CONFLICTS OF INTEREST: The authors state that they have no financial or other conflicts of interest.
Supplementary Material: Not applicable.
- Kollu NV: Tackling Drug Resistant Pathogenic Fungi through Antimicrobial Nanostructured Surfaces 2020; 1: 1-94.
- Bilovol A, Tkachenko S, Berehova A, Havryliuk O and Manhusheva V: Dermatology. Venereology. Part 3: textbook for 4-year dentistry students (English medium) 2020; 1-53.
- Ciurea CN, Kosovski IB, Mare AD, Toma F, Pintea-Simon IA and Man A: Candida and Candidiasis Opportunism versus Pathogenicity: A Review of the Virulence Traits. Microorganisms 2020; 8: 857.
- Talapko J, Juzbašić M, Matijević T, Pustijanac E, Bekić S and Kotris I: Candida albicans the virulence factors and clinical manifestations of infection. J Fungi 2021; 7: 79.
- d’Enfert C, Kaune AK, Alaban LR, Chakraborty S, Cole N and Delavy M: The impact of the Fungus-Host-Microbiota interplay upon Candida albicans infections: current knowledge and new perspectives. FEMS Microbiol Rev 2021; 45: 60.
- Lu SY: Oral Candidosis: Pathophysiology and Best Practice for Diagnosis, Classification and Successful Management. J Fungi 2021; 7: 555.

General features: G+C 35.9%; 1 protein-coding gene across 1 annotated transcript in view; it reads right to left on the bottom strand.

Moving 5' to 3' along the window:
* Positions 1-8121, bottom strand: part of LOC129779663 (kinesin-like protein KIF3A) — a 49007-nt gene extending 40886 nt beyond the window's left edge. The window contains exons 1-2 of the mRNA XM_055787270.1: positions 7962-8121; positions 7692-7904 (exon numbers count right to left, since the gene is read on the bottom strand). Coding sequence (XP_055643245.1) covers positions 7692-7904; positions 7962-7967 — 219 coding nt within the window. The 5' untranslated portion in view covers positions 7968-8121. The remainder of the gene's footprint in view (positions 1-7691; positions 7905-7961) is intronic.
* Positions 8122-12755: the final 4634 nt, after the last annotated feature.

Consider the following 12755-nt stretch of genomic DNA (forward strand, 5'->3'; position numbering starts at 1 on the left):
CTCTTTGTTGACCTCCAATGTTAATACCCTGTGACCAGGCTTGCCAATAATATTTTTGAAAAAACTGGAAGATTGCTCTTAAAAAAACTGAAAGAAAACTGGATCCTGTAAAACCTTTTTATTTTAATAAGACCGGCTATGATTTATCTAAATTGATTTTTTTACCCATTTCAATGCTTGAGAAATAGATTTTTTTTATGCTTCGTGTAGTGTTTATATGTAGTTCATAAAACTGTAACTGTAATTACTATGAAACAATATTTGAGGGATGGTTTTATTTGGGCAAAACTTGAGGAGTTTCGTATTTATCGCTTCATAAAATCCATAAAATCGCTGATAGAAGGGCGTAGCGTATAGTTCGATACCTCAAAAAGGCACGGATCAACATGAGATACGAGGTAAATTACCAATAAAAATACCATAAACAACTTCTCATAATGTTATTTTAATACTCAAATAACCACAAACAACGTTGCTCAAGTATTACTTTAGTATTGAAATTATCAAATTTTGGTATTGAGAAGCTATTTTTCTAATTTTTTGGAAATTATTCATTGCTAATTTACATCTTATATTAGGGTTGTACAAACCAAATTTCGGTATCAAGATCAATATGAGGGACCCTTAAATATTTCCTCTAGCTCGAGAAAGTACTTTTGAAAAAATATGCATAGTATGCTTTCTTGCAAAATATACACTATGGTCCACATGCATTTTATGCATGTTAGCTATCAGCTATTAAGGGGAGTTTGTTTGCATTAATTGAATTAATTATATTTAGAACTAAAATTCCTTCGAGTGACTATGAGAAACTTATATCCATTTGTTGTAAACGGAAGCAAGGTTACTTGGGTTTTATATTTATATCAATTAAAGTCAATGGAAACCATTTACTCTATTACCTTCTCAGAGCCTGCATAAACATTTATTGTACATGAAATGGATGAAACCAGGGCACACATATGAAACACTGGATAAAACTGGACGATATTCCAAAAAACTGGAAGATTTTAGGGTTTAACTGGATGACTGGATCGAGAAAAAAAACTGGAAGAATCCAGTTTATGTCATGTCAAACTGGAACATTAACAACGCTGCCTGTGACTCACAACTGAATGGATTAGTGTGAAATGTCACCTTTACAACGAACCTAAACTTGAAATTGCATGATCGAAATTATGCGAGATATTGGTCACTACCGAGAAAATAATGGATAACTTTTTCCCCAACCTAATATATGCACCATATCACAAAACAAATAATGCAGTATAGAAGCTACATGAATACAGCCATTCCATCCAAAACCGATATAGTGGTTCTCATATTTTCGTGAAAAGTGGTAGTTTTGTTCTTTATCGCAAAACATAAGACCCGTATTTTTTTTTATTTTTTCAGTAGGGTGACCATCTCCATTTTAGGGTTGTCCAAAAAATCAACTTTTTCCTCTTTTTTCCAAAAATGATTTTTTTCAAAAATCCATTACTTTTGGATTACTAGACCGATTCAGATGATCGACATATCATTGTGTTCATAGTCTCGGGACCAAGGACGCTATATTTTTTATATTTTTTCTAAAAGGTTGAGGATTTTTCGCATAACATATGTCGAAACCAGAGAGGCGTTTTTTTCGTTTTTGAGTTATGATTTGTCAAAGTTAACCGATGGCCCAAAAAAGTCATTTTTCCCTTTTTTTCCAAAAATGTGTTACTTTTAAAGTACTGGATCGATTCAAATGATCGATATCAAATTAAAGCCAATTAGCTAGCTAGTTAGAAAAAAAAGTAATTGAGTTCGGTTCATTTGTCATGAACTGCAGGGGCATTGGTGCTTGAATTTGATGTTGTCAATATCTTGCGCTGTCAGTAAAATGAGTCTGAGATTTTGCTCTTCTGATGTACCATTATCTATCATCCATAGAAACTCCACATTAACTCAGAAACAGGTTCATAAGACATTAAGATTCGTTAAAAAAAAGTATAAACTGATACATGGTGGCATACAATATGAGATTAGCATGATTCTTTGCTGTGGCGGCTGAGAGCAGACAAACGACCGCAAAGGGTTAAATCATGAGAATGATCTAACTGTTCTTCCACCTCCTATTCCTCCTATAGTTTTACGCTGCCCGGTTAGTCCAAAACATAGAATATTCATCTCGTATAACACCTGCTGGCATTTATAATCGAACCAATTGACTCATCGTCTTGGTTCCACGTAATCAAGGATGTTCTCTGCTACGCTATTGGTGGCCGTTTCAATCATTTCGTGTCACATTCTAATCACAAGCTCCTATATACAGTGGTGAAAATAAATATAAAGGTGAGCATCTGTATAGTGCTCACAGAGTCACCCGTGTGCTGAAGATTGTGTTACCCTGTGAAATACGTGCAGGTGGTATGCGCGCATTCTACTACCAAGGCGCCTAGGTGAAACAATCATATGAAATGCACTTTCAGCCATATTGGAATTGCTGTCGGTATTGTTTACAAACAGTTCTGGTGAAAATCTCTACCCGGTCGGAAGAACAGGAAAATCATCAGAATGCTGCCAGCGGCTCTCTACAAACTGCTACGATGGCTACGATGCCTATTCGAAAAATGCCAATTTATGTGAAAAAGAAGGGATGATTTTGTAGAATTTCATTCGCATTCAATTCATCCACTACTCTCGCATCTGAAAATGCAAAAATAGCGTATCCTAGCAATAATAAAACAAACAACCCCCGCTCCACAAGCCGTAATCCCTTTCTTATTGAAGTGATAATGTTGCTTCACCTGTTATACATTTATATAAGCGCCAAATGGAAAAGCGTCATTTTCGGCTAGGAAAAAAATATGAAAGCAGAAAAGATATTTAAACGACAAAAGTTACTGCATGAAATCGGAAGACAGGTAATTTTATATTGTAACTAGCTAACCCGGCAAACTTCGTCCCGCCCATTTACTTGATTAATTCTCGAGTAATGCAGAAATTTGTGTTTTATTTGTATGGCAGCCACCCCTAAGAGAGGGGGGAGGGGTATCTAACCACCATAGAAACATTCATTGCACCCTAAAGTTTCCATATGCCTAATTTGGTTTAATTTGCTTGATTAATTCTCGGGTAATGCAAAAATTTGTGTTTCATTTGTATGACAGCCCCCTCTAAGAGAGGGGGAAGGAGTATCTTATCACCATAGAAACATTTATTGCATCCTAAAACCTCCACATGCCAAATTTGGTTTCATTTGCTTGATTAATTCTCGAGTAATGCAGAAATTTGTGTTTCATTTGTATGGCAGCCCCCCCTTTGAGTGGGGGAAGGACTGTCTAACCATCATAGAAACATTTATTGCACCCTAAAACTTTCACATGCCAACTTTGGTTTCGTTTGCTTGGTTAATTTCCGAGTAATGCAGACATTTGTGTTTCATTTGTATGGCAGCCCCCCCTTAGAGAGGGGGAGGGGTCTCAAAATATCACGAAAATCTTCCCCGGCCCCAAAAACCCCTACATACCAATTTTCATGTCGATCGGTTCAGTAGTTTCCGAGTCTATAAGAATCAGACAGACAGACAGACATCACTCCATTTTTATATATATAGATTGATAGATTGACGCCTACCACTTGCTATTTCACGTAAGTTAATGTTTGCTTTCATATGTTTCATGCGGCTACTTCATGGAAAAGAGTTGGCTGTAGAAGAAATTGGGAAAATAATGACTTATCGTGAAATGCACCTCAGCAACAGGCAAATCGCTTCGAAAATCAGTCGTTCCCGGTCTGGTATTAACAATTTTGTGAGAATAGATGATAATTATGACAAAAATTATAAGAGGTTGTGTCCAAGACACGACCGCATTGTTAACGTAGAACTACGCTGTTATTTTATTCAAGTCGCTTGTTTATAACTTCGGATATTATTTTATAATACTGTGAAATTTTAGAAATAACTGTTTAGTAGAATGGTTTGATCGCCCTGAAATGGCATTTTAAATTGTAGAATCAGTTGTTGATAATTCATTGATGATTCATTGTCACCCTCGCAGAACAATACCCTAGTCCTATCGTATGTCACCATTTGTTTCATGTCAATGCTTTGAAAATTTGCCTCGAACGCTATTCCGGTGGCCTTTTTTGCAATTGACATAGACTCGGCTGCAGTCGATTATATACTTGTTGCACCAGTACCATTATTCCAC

- Puel A: Human inborn errors of immunity underlying superficial or invasive Candidiasis. Hum Genet 2020; 139: 1011–22.
- Pandey M, Choudhury H, Abdul-Aziz A, Bhattamisra SK, Gorain B and Carine T: Promising drug delivery approaches to treat microbial infections in the vagina: a recent update. Polymers (Basel) 2021; 13: 26.
- Ford CB, Funt JM, Abbey D, Issi L, Guiducci C and Martinez DA: The evolution of drug resistance in clinical isolates of Candida albicans. Elife 2015; 4: e00662.
- Jamshidi-Kia F, Lorigooini Z and Amini-Khoei H: Medicinal plants: Past history and future perspective. J herbmed Pharmacol 2018; 7.
- Giordani C, Simonetti G, Natsagdorj D, Choijamts G, Ghirga F and Calcaterra A: Antifungal activity of Mongolian medicinal plant extracts. Nat Prod Res 2020; 34: 449–55.
- Villar CC and Dongari‐Bagtzoglou A: Fungal diseases: oral dysbiosis in susceptible hosts. Periodontol 2000 2021; 87: 166–80.
- d’Enfert C: Hidden killers: persistence of opportunistic fungal pathogens in the human host. Curr Opin Microbiol 2009; 12: 358–64.
- Schulze J and Sonnenborn U: Yeasts in the gut: from commensals to infectious agents. Dtsch Arztebl Int 2009; 106: 837.
- Hamad M, Kazandji N, Awadallah S and Allam H: Prevalence and epidemiological characteristics of vaginal candidiasis in the UAE. Mycoses 2014; 57: 184–90.
- Elewski BE: Onychomycosis: pathogenesis, diagnosis, and management. Clin Microbiol Rev 1998; 11: 415–29.
- Mayser P: Fungal Infections. Braun-Falco´ s Dermatology 2020; 1–36.
- Brand A: Hyphal growth in human fungal pathogens and its role in virulence. Int J Microbiol 2012; 2012.
- Ottaviano E, Baron G, Fumagalli L, Leite J, Colombo EA and Artasensi A: Candida albicans Biofilm Inhibition by Two Vaccinium macrocarpon (Cranberry) Urinary Metabolites: 5-(3′, 4′-DihydroxyPhenyl)-γ-Valerolactone and 4-Hydroxybenzoic Acid. Microorgani 2021; 9: 1492.